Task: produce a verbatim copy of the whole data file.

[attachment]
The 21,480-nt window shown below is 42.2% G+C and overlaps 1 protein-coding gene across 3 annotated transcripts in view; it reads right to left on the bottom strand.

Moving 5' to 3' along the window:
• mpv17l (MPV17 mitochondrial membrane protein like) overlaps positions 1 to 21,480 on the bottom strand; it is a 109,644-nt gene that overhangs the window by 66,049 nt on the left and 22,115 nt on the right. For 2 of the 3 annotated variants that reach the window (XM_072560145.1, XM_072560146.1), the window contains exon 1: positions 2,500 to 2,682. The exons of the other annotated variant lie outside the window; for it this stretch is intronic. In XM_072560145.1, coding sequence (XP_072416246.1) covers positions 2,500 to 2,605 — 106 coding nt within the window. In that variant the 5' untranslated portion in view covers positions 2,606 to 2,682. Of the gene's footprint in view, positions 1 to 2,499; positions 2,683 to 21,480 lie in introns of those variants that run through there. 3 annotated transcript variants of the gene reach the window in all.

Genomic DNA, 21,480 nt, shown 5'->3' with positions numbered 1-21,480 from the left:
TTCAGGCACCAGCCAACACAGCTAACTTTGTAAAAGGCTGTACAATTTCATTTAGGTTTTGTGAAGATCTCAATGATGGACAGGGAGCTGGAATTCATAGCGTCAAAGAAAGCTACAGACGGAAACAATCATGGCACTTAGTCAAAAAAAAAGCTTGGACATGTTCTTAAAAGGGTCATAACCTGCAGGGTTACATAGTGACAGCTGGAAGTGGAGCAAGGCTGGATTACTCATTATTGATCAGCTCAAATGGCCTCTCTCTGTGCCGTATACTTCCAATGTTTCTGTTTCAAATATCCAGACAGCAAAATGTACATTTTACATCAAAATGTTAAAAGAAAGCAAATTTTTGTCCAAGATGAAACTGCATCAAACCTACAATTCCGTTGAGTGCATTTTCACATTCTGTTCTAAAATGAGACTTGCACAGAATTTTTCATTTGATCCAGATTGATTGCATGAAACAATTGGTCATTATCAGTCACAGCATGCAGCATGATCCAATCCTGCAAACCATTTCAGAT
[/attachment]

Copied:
The 21,480-nt window shown below is 42.2% G+C and overlaps 1 protein-coding gene across 3 annotated transcripts in view; it reads right to left on the bottom strand.

Moving 5' to 3' along the window:
• mpv17l (MPV17 mitochondrial membrane protein like) overlaps positions 1 to 21,480 on the bottom strand; it is a 109,644-nt gene that overhangs the window by 66,049 nt on the left and 22,115 nt on the right. For 2 of the 3 annotated variants that reach the window (XM_072560145.1, XM_072560146.1), the window contains exon 1: positions 2,500 to 2,682. The exons of the other annotated variant lie outside the window; for it this stretch is intronic. In XM_072560145.1, coding sequence (XP_072416246.1) covers positions 2,500 to 2,605 — 106 coding nt within the window. In that variant the 5' untranslated portion in view covers positions 2,606 to 2,682. Of the gene's footprint in view, positions 1 to 2,499; positions 2,683 to 21,480 lie in introns of those variants that run through there. 3 annotated transcript variants of the gene reach the window in all.

Genomic DNA, 21,480 nt, shown 5'->3' with positions numbered 1-21,480 from the left:
TTCAGGCACCAGCCAACACAGCTAACTTTGTAAAAGGCTGTACAATTTCATTTAGGTTTTGTGAAGATCTCAATGATGGACAGGGAGCTGGAATTCATAGCGTCAAAGAAAGCTACAGACGGAAACAATCATGGCACTTAGTCAAAAAAAAAGCTTGGACATGTTCTTAAAAGGGTCATAACCTGCAGGGTTACATAGTGACAGCTGGAAGTGGAGCAAGGCTGGATTACTCATTATTGATCAGCTCAAATGGCCTCTCTCTGTGCCGTATACTTCCAATGTTTCTGTTTCAAATATCCAGACAGCAAAATGTACATTTTACATCAAAATGTTAAAAGAAAGCAAATTTTTGTCCAAGATGAAACTGCATCAAACCTACAATTCCGTTGAGTGCATTTTCACATTCTGTTCTAAAATGAGACTTGCACAGAATTTTTCATTTGATCCAGATTGATTGCATGAAACAATTGGTCATTATCAGTCACAGCATGCAGCATGATCCAATCCTGCAAACCATTTCAGAT